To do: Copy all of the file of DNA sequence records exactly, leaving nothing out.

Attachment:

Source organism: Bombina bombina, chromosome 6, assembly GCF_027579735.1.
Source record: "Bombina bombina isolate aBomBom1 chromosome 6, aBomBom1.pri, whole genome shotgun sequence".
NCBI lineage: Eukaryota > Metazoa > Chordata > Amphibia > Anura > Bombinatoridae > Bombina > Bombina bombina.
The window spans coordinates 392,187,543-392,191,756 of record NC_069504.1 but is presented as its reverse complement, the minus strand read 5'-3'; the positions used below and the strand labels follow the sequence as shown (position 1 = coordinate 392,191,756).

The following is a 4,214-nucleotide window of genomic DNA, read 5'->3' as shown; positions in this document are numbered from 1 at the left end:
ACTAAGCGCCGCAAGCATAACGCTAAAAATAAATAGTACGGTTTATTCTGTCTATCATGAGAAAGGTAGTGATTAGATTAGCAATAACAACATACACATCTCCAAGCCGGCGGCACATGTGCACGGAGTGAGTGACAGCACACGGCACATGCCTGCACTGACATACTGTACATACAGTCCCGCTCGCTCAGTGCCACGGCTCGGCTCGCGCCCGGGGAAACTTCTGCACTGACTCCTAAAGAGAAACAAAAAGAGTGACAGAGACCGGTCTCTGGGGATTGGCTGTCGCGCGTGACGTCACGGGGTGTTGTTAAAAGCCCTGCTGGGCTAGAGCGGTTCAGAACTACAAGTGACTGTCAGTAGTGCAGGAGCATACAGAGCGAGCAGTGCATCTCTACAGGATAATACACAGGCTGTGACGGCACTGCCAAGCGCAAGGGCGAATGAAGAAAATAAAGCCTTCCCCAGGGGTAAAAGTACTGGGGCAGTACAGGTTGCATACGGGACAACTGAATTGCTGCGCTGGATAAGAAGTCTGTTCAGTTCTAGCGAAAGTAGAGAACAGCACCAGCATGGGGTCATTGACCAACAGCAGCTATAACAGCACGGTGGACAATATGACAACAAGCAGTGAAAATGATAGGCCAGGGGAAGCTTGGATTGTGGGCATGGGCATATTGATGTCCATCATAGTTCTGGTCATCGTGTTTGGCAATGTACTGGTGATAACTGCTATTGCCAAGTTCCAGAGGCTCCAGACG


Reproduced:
Source organism: Bombina bombina, chromosome 6, assembly GCF_027579735.1.
Source record: "Bombina bombina isolate aBomBom1 chromosome 6, aBomBom1.pri, whole genome shotgun sequence".
NCBI lineage: Eukaryota > Metazoa > Chordata > Amphibia > Anura > Bombinatoridae > Bombina > Bombina bombina.
The window spans coordinates 392,187,543-392,191,756 of record NC_069504.1 but is presented as its reverse complement, the minus strand read 5'-3'; the positions used below and the strand labels follow the sequence as shown (position 1 = coordinate 392,191,756).

The following is a 4,214-nucleotide window of genomic DNA, read 5'->3' as shown; positions in this document are numbered from 1 at the left end:
ACTAAGCGCCGCAAGCATAACGCTAAAAATAAATAGTACGGTTTATTCTGTCTATCATGAGAAAGGTAGTGATTAGATTAGCAATAACAACATACACATCTCCAAGCCGGCGGCACATGTGCACGGAGTGAGTGACAGCACACGGCACATGCCTGCACTGACATACTGTACATACAGTCCCGCTCGCTCAGTGCCACGGCTCGGCTCGCGCCCGGGGAAACTTCTGCACTGACTCCTAAAGAGAAACAAAAAGAGTGACAGAGACCGGTCTCTGGGGATTGGCTGTCGCGCGTGACGTCACGGGGTGTTGTTAAAAGCCCTGCTGGGCTAGAGCGGTTCAGAACTACAAGTGACTGTCAGTAGTGCAGGAGCATACAGAGCGAGCAGTGCATCTCTACAGGATAATACACAGGCTGTGACGGCACTGCCAAGCGCAAGGGCGAATGAAGAAAATAAAGCCTTCCCCAGGGGTAAAAGTACTGGGGCAGTACAGGTTGCATACGGGACAACTGAATTGCTGCGCTGGATAAGAAGTCTGTTCAGTTCTAGCGAAAGTAGAGAACAGCACCAGCATGGGGTCATTGACCAACAGCAGCTATAACAGCACGGTGGACAATATGACAACAAGCAGTGAAAATGATAGGCCAGGGGAAGCTTGGATTGTGGGCATGGGCATATTGATGTCCATCATAGTTCTGGTCATCGTGTTTGGCAATGTACTGGTGATAACTGCTATTGCCAAGTTCCAGAGGCTCCAGACG